Gallotannin belongs to the group of polyphenolic compounds which in earlier studies have been implicated for antitrypanosomal activities attributable to their iron chelating potential [11]. Furthermore, earlier studies have attributed the trypanolytic potential of some plant extracts to the presence of polyphenolic compounds [1] and [12]. It is, therefore, plausible to evaluate compounds with trypanolytic potential for activity against identified trypanosomal enzyme targets.

In the light of this, the present study sought to investigate the interaction between gallotannin and a recombinant form of arginine kinase (rTbAK) enzyme obtained from T. brucei.

2. Results

2.1. Estimation of Kinetic Parameters for the Interaction between Gallotannin and the Recombinant Arginine Kinase of Trypanosoma brucei (rTbAK) Protein

The interaction of various concentrations of gallotannin resulted in significant decrease in the activity of rTbAK by an approximate >80% relative to the control assay, which lacked the presence of gallotannin (Figures 1 and 2). The kinetic parameters for the interaction of gallotannin with rTbAK were determined by including the gallotannin at a concentration of 10–50 nM with either arginine, between 0.1 and 2 mM concentration at fixed level of ATP (0.5 mM), or ATP, between 0.1 and 0.5 mM concentration at fixed level of arginine (2 mM). The results showed that, with respect to arginine as a variable substrate, the and are 0.120 μmol/min/mL and 1.28 nM, respectively. Results showed that the decreased while the virtually remained unaffected. At the concentration 50 nM, gallotannin decreased the from 0.120 μmol/min/mL to 0.020 μmol/min/mL representing >84% decrease. At concentrations 10 and 20 nM of gallotannin, rTBAK had values as 0.026 and 0.027 μmol/min/mL, respectively.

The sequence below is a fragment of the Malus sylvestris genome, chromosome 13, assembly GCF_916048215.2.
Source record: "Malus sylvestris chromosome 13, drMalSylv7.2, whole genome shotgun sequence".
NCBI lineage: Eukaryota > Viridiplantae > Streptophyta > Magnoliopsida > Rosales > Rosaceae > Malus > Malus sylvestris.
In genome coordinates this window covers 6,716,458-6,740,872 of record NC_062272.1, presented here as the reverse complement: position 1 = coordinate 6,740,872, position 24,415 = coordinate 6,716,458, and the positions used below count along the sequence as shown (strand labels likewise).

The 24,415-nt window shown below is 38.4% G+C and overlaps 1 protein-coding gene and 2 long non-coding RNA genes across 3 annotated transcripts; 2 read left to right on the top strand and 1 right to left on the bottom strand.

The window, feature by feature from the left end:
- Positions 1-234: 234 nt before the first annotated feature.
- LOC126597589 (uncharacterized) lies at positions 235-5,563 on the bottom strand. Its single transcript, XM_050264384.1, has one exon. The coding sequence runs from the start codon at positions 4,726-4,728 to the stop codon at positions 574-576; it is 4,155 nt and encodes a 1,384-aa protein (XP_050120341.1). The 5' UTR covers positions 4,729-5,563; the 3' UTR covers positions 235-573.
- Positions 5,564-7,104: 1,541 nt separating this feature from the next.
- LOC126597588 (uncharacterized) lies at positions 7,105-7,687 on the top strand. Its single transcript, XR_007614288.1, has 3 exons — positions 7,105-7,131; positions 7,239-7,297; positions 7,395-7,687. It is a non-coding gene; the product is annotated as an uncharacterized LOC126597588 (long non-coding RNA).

fig1
Figure 1: Hanes-Woolf plots for the interaction of gallotannin with a recombinant arginine kinase of Trypanosoma brucei in the presence of different concentrations of (a) L-arginine and (b) ATP, respectively.
fig2
Figure 2: Relative activities of recombinant arginine kinase of Trypanosoma brucei in the presence of gallotannin at different concentrations of (a) L-arginine and (b) ATP.

With respect to ATP as a variable substrate, the and are 0.13 μmol/min/mL and 0.26 mM, respectively. At the concentration 50 nM of gallotannin, the rTBAK had value 0.004 μmol/min/mL approximately 97% decrease. At concentrations 10 and 20 nM of gallotannin, the rTBAK had >90% decrease in .

In order to evaluate the binding affinity of rTBAK for gallotannin, the inhibitor constant () was estimated using (1). Results showed that gallotannin inhibited the rTBAK with a value of 6.3 nM when L-arginine was the variable substrate. With ATP as the variable substrate, however, the value was 1.04 nM.

Analysis using Hanes Woolf and/or linear regression model revealed that inhibition by gallotannin may not be competitive. The affinity of rTbAK for its substrates was not affected. The of rTbAK for the substrates remain largely unaffected. In contrast, sharp reduction in the maximal velocity of the rTbAK enzyme suggests noncompetitive interactions.

2.2. Fluorescence Analysis